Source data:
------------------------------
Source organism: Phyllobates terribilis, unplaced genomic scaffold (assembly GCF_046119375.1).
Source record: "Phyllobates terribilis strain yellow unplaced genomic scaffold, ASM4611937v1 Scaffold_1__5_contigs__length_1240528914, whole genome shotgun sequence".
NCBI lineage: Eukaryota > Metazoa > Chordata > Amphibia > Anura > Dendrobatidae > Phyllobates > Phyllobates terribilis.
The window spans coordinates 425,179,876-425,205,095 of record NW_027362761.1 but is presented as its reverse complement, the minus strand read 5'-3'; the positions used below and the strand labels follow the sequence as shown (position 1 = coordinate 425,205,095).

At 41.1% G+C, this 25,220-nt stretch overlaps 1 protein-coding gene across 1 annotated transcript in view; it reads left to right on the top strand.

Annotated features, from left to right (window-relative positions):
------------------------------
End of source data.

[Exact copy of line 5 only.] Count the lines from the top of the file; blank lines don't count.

At 41.1% G+C, this 25,220-nt stretch overlaps 1 protein-coding gene across 1 annotated transcript in view; it reads left to right on the top strand.